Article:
Osprey Aura AG 65 Review
Compare prices at 3 resellers Pros: Comfortable, plush padding, wide range of fitting options and adjustments, good number of pockets, easy-to-remove top lid,
Cons: Large, spring loaded waist band is hard to get into, suspension can feel bulky, expensive, hip belt can sag uncomfortably on some users
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Our Analysis and Test Results
The Osprey Aura 65 wins an award for being Notable for All-Around Comfort. Its women's-specific design is comfortable while remaining functional. We also appreciated the Anti-Gravity suspension system, which provided plenty of breathability on long days in the backcountry. The Aura scored highly in our metrics, and because of its ability to fit many body types, line up of popular features, and comfortable body-hugging suspension, we feel that it represents an admirable all-around pack for many different users and uses.
Comfort and Suspension
A unique suspension design brings the highest degree of comfort to the Aura AG if the waist belt fits (more on that in a minute). A single mesh backing stretches the span of the back panel and connects continuously through the hip belt. It is a soft, perforated panel that offers incredible breathability. The panel molds to your back and hips like a massage chair, with little time needed to break it in. The hip belt is tough to get on, although it does loosen up a bit over time and the angle of the counter within the belt itself caused issues.
The Anti-Gravity (AG) suspension system is the star of this pack. Past models of the Aura featured mesh back panels that contributed to breathability and conforming support. The AG takes it to the next level with Exoform padded shoulder straps, a seamless stretch mesh back panel that wraps onto the hip belt, and an adjustable harness that features reinforcing load lifter bars. The pack has an incredibly lightweight perimeter frame. The continuous design of the back panel with the hip belt offers another degree of stability and support.
It conforms to your body while maintaining its initial tension, mile after mile. No other pack has a stable back panel design that is also soft and flexible. It manages varying weight loads well if the hip belt is a good fit for you.
The hip belt design is a unique aspect of the Aura. Unlike most packs where the hip belt moves independently from the rest of the bag, the Aura's hip belt fits into the back panel in one integrated design, which restricts the hip belt from having a full range of motion outward. This seamless construction that makes the hip belt hug you so nicely, creates a challenge when trying to get into the belt. You have to manually pull the hip belts open and wedge yourself between them. Some of our testers found that the hip belt sits higher in the front than in the back, causing the frame to dig into the derriere of curvier women while the front of the hip belt rides up high and can dig in and pinch the belly. While some testers experienced this issue, overall, most find the hip belt to be extremely comfortable once situated.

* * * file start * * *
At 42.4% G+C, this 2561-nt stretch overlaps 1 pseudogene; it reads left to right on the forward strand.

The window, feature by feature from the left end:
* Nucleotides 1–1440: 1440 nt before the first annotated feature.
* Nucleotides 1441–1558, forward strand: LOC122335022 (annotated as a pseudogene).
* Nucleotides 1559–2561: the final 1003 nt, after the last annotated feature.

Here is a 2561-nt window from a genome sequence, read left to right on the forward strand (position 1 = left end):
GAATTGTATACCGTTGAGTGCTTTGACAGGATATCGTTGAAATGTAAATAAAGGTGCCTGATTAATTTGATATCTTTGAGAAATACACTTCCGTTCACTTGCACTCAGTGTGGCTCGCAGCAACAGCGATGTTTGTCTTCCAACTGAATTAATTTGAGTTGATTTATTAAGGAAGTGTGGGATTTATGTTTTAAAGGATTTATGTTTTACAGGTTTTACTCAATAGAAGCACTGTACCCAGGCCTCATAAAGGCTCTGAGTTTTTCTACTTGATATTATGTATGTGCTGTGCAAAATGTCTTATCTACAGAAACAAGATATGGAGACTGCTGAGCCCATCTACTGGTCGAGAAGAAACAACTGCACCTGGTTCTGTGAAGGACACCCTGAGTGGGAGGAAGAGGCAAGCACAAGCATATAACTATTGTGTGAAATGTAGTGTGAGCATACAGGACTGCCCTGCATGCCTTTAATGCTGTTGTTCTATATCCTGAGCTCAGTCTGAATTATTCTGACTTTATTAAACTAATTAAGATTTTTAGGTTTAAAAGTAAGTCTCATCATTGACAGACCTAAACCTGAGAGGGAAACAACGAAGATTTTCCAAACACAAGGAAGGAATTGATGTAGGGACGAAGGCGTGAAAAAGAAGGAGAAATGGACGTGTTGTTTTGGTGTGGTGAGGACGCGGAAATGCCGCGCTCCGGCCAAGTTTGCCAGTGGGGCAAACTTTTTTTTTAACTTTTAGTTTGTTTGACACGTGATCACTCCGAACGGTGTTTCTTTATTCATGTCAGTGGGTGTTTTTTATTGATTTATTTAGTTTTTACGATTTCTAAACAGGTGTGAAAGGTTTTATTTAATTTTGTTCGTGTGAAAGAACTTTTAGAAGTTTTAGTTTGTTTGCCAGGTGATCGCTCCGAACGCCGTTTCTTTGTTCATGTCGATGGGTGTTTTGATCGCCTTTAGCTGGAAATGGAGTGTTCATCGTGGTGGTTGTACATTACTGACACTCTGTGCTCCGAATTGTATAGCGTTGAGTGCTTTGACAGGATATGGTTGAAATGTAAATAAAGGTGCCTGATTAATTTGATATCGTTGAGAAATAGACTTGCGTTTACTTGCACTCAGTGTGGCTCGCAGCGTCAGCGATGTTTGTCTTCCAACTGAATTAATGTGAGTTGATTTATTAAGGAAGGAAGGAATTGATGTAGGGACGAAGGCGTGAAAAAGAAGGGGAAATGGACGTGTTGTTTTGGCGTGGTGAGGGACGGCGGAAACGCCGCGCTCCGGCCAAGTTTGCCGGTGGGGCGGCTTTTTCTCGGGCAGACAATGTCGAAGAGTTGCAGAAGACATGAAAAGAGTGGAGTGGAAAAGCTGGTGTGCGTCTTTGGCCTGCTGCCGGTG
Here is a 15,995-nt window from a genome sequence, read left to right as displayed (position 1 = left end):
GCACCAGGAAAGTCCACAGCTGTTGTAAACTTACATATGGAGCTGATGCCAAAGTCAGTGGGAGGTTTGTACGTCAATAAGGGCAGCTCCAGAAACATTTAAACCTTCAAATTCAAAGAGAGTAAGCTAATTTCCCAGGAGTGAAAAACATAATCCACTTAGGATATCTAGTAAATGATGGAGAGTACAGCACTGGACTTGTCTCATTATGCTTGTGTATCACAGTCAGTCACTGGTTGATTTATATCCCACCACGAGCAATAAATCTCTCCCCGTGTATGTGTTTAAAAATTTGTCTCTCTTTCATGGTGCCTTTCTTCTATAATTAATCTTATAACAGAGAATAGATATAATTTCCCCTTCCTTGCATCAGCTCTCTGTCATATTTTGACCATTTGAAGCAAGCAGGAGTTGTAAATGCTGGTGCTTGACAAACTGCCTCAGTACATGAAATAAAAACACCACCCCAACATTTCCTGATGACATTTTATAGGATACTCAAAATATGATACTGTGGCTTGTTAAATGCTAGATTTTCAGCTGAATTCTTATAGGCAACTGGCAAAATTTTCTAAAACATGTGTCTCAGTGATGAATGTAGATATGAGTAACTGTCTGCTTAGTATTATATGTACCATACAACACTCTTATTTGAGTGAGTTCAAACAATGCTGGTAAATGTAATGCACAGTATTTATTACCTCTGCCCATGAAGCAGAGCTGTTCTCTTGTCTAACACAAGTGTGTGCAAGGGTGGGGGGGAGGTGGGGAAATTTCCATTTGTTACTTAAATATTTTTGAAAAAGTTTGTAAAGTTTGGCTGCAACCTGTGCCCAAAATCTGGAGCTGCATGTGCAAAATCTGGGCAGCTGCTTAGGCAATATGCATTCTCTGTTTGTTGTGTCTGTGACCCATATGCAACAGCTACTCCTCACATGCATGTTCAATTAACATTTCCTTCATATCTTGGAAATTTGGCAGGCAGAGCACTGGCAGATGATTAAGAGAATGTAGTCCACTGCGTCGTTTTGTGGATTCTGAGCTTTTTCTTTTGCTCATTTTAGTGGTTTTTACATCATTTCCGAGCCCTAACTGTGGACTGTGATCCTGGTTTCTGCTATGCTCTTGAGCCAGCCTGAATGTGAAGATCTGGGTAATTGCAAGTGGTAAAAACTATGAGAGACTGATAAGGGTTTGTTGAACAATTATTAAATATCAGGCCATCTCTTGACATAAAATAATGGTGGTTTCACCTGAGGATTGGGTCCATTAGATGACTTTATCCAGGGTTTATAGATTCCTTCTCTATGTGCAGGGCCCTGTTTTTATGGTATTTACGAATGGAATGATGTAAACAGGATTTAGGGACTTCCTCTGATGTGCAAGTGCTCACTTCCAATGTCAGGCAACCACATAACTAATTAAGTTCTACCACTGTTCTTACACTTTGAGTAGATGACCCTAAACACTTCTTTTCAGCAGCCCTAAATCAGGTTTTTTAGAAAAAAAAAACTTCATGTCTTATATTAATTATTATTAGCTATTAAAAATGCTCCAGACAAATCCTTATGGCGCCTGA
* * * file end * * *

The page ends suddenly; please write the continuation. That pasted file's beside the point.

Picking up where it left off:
The shoulder straps fit well to a woman's shape and ventilate via loosely woven layers of mesh and padding. The yoke of the shoulder harness runs a bit on the narrow side and won't be the best fit for women with broad shoulders. Our testers also noticed that they could feel the center of the yoke on their necks. This could irritate some but mostly just caused us to take note.
One concern raised with the Aura AG is how it handles heavier weight loads. The suspension system is designed to sit away from your back, as opposed to most stabilizing designs that rest the bulk of the weight against your back. Because the shoulder harness and load lifters hold the pack farther back than some we tested, we noticed that the top of the pack shifted around when scrambling over uneven terrain, crossing logs, and bending over to pick up trash we found on the trail. The hip belt also seems to have a little trouble with heavier loads in the 35-pound range. When loaded down, the back slips down more as if the belt is having trouble transferring the weight evenly around the hips.
At 4.65 pounds, this pack certainly isn't the lightest in our lineup, but when you are wearing the Cadillac of backpacking packs with all the bells and whistles, the weight adds up.
A lighter pack will typically not have features such as a sleeping bag compartment, lid, and zippered organization pockets. Often lighter packs also have slimmed down suspension systems that are less comfortable and buckle under loads over 25 pounds and lighter packs also lack the versatility provided by the adjustability in the Aura's torso and hip belt.
Total Volume = 73 L
Main Bag = 55 L
Pockets = 10 L
Lid = 8 L
We rated the Aura AG highly for organizational features. All of the pockets offer easy access to your gear while on the trail and the compartments separate trail gear from camp gear so you can easily set up camp without having to unload the entire pack.
Versatility contributes to this pack's overall organizational system rating. It is suitable for all-day hikes to multi-day backpacking trips. It is easy to remove the lid and shrink the capacity with compression straps to fill with only the essentials, or it can be packed full, expanded and stretched for those long trips in the mountains. Properly adjusting your gear lends to better stability and support while backpacking. When there is free space or moving gear inside of the pack, stability and comfort are compromised. The Aura has multiple compression straps on the sides, top, and interior, for securing gear that didn't quite make the cut to get inside. This pack has a plethora of adjustment options without being complicated.